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Iran Mulls Replacement for Russian S-300 Missile System

Jan. 13, 2014 - 10:31AM   |  
By AGENCE FRANCE-PRESSE   |   Comments
Tehran is considering a replacement for the Russian S-300 missile defense system, a senior Iranian lawmaker told Fars news agency Monday.
Tehran is considering a replacement for the Russian S-300 missile defense system, a senior Iranian lawmaker told Fars news agency Monday. (Wikimedia)
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TEHRAN — Tehran is considering a replacement for the Russian S-300 missile defense system, a senior Iranian lawmaker told Fars news agency Monday.

Russia signed a contract with Iran in 2007 to deliver five S-300 advanced ground-to-air missiles — which can target aircraft or guided missiles — at a cost of $800 million (590 million euros).

In 2010, Russia's then-president Dmitry Medvedev cancelled the contract because of UN sanctions and strong US and Israeli pressure over concerns about Tehran's disputed nuclear program.

"We had a meeting with the Iranian ambassador to Russia and held talks over the (delivery) of a substitute system for S-300," Fars quoted Esmaeel Kosari, the head of parliament's Defence Committee, as saying.

"A team from defense ministry has already gone (to Russia) and another team is due to go there again to discuss the issue," Kosari said.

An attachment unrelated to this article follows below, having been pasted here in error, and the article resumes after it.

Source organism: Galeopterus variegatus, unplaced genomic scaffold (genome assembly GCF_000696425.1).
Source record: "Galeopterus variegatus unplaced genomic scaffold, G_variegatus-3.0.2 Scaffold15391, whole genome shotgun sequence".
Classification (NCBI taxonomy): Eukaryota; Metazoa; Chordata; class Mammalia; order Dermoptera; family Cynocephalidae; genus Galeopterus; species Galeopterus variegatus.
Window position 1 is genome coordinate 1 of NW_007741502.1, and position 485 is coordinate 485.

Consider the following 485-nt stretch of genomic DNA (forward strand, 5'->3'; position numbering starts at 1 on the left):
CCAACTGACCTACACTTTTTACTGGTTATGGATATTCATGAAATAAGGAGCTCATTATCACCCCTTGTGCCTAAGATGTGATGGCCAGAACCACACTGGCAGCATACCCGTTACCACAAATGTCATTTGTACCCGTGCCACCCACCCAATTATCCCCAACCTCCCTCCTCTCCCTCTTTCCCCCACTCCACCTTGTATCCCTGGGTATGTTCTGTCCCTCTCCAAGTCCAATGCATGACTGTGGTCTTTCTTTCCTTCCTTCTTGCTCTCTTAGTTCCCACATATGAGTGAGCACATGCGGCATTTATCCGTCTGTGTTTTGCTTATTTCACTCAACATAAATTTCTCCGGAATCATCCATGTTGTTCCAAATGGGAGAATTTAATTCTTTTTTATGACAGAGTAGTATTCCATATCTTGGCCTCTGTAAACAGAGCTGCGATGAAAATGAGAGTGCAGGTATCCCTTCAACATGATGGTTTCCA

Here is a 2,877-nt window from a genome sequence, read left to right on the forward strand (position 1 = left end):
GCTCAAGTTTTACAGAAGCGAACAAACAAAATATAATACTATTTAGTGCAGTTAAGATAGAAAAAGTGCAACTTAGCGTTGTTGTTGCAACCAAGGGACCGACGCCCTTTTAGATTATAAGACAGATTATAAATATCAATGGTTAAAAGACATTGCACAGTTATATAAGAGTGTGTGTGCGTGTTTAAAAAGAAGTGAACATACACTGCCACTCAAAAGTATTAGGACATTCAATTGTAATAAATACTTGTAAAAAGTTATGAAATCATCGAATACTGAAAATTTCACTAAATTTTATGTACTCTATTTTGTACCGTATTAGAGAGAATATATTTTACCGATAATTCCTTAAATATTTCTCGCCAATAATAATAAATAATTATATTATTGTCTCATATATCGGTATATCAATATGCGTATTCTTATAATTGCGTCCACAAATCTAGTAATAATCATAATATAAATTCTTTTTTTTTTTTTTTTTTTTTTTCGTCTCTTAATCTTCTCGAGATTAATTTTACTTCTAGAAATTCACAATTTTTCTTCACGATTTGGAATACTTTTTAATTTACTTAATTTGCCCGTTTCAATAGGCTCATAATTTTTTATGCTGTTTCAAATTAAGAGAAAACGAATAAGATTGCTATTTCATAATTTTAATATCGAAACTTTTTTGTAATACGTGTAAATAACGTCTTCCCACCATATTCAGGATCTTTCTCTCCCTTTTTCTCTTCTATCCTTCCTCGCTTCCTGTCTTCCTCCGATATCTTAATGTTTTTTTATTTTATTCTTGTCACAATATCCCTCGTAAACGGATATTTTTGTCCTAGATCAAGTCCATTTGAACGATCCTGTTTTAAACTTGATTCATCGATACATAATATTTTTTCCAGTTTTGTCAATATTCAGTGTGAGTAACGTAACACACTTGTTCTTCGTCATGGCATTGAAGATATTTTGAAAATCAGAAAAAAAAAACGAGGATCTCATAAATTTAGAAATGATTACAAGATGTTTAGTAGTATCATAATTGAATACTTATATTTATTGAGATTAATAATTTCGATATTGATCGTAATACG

But his comments are at odds with Iranian Foreign Minister Mohammad Javad Zarif's stance on the delivery of a substitute system for S-300.

"We still insist on the implementation of the previous agreements... considering the very good ties between Iran and Russia we hope to resolve the problem in an acceptable way," Zarif said in December.

Iran lodged a $4 billion lawsuit against Russia at an international court in Geneva.

Western powers had slapped Iran with sanctions over suspicions it was using its nuclear activities to produce an atomic bomb, despite repeated denials from Tehran, which insists its program is peaceful.

Iran and major world powers clinched a historic nuclear deal in November.

Tehran agreed to curb parts of its nuclear drive for six months in exchange for modest sanction relief and a promise by Western powers not to impose new measures on its economy.

On Sunday, Both sides agreed to implement the deal.

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